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Showing posts from January, 2010

Cookieless Browser Tracking

We all know about tracking cookies and privacy. However, according to EFF it isn't necessary to use cookies to do a fair job of tracking your browser activities. According to their research browsers give 10.5 bits of identifying information in the userAgent string, which is supplied to the web server with every request. This is around a third of the information required to uniquely identify you.

They have set up a website to gather more data and give you a 'uniqueness' indicator for your browser, which you can find here. This data set is growing quite rapidly and will tell you how many of the userAgent strings they have received that are the same as yours. I managed to find a machine to test that was unique amongst the 195,000 machines they have tested. This means that someone could potentially track that machine even if cookies are disabled. Even if you come out with the same userAgent string as others, you can be narrowed down by using geolocation of your IP, browser plu…

How secure is your AV Product?

We all use (or at least we should all use) an Anti-Virus (AV) product on our computer to protect it from malware (yes, that includes you Mac and Linux users as well). Rogue Anti-Malware is on the increase and users should be wary of what they install, but if we do choose a big vendor and pay money for it, does it protect our machine from all threats?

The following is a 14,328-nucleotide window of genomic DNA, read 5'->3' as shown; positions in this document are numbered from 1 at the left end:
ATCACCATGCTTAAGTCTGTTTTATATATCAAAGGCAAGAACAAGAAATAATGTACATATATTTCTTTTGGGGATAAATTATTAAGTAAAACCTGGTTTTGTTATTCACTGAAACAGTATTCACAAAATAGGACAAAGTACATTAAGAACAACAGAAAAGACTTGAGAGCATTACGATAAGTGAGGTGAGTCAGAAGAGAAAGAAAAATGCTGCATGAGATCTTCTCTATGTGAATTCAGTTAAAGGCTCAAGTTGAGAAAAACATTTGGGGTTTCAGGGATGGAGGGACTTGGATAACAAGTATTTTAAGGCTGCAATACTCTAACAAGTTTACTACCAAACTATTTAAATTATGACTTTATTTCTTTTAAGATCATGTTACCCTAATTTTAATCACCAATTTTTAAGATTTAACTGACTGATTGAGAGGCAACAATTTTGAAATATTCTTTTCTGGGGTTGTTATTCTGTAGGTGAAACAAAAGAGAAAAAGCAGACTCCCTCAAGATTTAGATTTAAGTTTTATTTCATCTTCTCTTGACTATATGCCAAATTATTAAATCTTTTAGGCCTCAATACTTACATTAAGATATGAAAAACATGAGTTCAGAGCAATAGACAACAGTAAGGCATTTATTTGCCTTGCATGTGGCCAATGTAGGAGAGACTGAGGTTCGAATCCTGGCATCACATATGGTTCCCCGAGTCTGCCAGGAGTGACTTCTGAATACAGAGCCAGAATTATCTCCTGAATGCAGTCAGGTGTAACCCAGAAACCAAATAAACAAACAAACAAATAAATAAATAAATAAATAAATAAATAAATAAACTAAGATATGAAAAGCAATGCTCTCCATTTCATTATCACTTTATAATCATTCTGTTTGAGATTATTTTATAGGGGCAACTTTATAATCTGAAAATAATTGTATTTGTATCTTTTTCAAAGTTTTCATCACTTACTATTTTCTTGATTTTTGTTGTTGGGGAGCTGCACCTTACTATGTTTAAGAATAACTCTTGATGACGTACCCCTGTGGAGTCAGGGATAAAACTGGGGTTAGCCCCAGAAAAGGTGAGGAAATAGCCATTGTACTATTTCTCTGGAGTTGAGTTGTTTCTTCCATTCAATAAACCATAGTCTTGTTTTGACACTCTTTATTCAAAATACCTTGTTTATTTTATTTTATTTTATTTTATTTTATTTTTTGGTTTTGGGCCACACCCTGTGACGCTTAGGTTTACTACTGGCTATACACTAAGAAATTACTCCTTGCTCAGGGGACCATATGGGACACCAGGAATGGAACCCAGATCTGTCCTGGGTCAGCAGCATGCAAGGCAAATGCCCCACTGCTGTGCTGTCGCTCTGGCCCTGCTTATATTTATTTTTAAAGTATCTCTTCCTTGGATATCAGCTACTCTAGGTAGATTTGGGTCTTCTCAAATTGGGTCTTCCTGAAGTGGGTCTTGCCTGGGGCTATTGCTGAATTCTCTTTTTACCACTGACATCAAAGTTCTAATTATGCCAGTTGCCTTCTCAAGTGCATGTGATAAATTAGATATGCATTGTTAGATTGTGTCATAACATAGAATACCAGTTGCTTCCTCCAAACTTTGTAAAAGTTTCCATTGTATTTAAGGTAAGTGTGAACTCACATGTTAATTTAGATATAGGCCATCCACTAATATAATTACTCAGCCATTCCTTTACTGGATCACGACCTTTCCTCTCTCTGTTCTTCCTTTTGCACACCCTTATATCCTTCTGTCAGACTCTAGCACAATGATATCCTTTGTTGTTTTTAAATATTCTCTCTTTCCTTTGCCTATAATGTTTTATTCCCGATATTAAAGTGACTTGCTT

Well the answer is no. No security product can be 100% secure, but how secure are they actually? There have been a number of recent surveys and their results show that things are probably improving, but there's still a significant gap. AV-Comparatives.org showed that in their tests, G Data was the best with a 99.8% detection rate of known malware, with Norman being the worst of the 16 at 84.8%. Known malware was taken to be malware from a period of one year that ended 8 months prior to the test. This is important to stress; these weren't new malware instances, these were old known malware that all vendors will have seen and had ti…

Pragmatic Approach to Security

When dealing with security, we must be pragmatic. The resources that an organisation can dedicate to security are limited in terms of time, staff, budget, expertise, etc. Also, perfectly secure systems do not exist - accidents, attacks and penetrations will happen in the end, so plan to deal with them at the outset. Recovery after a breach must be just as much of the planning as the mitigation of the breach in the first place. We all insure our cars, hoping never to call on it, and then try desperately to avoid having any accidents, getting the car stolen or vandalized. However, in the end, a lot of us will end up claiming on the insurance at some point, no matter how careful we are. The same is true of security.



We have to see the bigger picture and align the use of resources with the company's mission. There comes a point when a small amount more security costs a lot more money, time, management effort and is much less user-friendly. Wouldn't it impact the business less if w…